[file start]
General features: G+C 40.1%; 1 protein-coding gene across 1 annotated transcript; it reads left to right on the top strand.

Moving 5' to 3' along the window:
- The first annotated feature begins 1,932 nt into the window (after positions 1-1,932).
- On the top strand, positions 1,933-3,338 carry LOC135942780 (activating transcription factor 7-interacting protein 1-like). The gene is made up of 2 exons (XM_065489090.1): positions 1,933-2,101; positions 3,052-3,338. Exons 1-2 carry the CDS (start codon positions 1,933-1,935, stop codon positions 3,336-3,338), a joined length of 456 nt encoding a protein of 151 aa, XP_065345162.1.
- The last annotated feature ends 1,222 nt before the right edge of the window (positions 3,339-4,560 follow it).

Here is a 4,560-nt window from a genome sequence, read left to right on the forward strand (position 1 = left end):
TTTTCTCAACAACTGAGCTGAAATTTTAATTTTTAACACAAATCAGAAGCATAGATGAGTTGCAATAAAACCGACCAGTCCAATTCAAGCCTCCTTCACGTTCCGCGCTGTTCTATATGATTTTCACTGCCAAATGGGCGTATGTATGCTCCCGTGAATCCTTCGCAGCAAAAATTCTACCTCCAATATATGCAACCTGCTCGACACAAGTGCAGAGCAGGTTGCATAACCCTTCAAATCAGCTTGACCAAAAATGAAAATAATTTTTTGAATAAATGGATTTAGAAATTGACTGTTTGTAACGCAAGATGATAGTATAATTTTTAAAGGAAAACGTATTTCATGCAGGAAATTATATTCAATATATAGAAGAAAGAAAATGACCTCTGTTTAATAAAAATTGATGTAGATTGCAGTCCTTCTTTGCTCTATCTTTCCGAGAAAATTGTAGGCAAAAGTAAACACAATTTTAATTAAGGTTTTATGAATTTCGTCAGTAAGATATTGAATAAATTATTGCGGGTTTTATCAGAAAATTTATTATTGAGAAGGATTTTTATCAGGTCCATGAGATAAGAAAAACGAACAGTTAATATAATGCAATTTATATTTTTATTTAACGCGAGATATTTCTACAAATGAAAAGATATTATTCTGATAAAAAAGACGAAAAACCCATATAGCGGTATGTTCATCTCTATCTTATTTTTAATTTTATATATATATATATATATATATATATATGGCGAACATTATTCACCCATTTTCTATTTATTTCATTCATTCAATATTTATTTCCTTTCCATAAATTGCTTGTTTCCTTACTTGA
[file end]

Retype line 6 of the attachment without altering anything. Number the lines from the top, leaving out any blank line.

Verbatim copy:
Here is a 4,560-nt window from a genome sequence, read left to right on the forward strand (position 1 = left end):